By Michael Bennett
It is an article of faith that the Eagles would be playing golf today instead of preparing for Sunday’s Super Bowl if Howie Roseman and Joe Douglas hadn’t done a bang-up job scarfing up free agents like LeGarrette Blount, Alhson Jeffery, Torrey Smith and trading for Jay Ajayi.
But the core of this Team of Destiny was built on the draft:
2016, Round 1: Quarterback Carson Wentz
The Eagles sent their 2016 and 2017 first-round picks, plus a 2016 third and fourth and a 2018 second-rounder to the Browns for the second overall selection in the 2016 draft and a conditional fifth-rounder that became a fourth. Wentz was a somewhat polarizing prospect mainly due to his time spent playing against lesser competition at North Dakota State. His rookie year started tremendously then cooled off down the stretch. But he took a seismic leap in his sophomore campaign in the NFL and was a top MVP candidate — along with Tom Brady — before tearing his ACL in Week 14. While the Eagles paid a hefty price for Wentz, the early return seems to be totally worth it.
2015, Round 1: Wide receiver Nelson Agholor
Agholor was a key aspect of what many believed to be one of the worst wideout groups in football in 2016. Through two seasons in the NFL, the former USC star had 59 receptions for 648 yards and three touchdowns. The move into the slot proved to be a godsend for Agholor. During the regular season he had 62 catches for 768 yards with eight scores. His speed and quickness are better accentuated inside.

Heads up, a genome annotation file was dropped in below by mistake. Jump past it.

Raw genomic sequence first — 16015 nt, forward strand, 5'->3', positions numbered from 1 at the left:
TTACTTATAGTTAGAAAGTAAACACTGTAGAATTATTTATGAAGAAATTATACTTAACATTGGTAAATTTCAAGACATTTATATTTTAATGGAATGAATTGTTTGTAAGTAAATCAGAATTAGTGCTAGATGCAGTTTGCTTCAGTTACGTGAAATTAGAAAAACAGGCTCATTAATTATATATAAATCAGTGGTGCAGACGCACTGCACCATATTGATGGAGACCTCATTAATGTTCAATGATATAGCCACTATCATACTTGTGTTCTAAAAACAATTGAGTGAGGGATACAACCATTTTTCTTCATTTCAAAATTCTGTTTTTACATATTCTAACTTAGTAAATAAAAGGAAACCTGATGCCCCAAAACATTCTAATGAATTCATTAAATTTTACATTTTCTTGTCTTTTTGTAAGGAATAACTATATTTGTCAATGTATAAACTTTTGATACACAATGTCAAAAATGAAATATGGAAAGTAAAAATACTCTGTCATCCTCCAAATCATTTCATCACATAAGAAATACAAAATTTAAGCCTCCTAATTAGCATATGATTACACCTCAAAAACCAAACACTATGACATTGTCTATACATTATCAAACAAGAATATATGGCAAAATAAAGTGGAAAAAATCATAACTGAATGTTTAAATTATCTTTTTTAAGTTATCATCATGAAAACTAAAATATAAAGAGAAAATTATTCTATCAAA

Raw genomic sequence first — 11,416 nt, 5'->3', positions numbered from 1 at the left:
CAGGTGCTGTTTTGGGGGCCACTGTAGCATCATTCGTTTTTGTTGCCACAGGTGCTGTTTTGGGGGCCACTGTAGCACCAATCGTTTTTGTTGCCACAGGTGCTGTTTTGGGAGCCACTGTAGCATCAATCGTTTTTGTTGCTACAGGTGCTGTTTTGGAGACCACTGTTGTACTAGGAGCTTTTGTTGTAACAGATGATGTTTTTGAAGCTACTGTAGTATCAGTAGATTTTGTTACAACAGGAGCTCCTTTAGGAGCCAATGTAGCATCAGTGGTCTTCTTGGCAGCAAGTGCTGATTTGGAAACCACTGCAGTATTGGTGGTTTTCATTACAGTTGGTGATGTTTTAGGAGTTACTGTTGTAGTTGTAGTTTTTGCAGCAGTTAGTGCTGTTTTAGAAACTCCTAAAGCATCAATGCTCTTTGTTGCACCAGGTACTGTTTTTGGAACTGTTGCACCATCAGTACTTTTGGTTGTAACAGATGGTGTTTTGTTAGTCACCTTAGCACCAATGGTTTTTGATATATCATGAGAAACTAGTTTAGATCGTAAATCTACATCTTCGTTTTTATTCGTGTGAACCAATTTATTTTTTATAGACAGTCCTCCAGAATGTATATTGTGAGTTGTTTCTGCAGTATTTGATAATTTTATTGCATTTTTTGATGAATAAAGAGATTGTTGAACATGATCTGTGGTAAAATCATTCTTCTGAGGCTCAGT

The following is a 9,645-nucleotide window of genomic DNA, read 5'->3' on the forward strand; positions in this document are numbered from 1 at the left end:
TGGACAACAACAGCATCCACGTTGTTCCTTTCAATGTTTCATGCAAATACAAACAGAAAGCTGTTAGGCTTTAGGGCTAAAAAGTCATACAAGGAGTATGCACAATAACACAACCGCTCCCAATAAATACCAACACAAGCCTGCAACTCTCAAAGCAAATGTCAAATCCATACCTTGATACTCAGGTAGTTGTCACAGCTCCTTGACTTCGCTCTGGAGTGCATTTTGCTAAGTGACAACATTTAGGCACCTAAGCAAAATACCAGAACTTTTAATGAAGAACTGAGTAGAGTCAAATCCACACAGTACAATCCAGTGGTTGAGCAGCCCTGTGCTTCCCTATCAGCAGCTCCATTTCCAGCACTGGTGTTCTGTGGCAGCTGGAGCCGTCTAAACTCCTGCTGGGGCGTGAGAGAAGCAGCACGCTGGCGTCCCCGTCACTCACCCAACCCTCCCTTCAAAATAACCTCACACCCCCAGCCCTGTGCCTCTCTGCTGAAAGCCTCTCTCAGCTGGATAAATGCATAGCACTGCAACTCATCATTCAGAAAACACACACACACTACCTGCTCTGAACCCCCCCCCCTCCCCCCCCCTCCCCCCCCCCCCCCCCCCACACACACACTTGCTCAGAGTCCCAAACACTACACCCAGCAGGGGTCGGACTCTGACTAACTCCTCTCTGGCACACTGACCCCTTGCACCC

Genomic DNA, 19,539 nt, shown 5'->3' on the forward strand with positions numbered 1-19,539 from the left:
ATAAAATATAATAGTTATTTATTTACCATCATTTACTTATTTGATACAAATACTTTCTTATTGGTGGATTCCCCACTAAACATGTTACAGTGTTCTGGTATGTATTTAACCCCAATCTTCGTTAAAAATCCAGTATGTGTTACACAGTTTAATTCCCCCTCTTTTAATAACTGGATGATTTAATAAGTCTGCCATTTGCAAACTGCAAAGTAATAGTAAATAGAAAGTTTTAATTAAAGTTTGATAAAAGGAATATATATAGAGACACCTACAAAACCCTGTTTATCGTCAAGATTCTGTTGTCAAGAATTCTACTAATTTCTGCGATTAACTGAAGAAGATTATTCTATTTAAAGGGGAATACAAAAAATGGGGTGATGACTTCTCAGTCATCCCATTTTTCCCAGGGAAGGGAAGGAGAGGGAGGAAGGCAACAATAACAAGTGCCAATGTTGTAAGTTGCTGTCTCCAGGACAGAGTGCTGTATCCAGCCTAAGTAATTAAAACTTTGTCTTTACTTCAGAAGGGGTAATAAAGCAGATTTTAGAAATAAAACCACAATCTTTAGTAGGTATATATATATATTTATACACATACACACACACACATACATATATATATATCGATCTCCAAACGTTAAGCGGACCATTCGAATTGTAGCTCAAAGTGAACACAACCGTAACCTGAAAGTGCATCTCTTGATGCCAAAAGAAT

2013: Round 2: Tight end Zach Ertz (above)
One of the most underrated tight ends in football for years now, Ertz broke out in the touchdown department this season. He reeled in eight scores during the regular season and maintained his typical 70-catch, 800-yard production clip. At 6-foot-5 and 250 pounds with a well-rounded skill set, Ertz, who’s only 27 years old, is a critical yet sometimes overlooked element of the Eagles offense.
2013: Round 1: Offensive tackle Lane Johnson
A converted tight end, Johnson has slowly emerged as, arguably, the best young offensive tackle in the NFL. He’s always been a superb athlete for the position, and as he’s added strength in the pros, Johnson’s play has steadily improved. His three-cone drill, vertical, broad jump, 40-yard dash, and 10-yard split are all in the 95th or better percentile of every offensive tackle prospect who’s participated in the combine since 1999. And yes, even at right tackle, Johnson is vital.
2012, Round 3: Quarterback Nick Foles
Oh yeah, the quarterback who’s starting the Super Bowl for the Eagles was a third-round pick in the same draft that featured Andrew Luck, Ryan Tannehill, and Russell Wilson. Foles is on his second stint with the Eagles and owns one of the best individual quarterback seasons in NFL history — yes, really. In 2013, he threw 27 touchdowns to just two picks and led the league in quarterback rating, touchdown percentage, and yards per attempt. His 119.2 rating that season is still the third-highest all-time behind Peyton Manning’sepic 2004 and Aaron Rodgers’ ridiculous 2011 campaign. In Chip Kelly’s system, Foles got the ball out quickly and routinely threw with accuracy. Against the Vikings in the NFC title game, with similar responsibilities, he looked to be back in 2013 form.
2010: Round 6: Guard Jason Kelce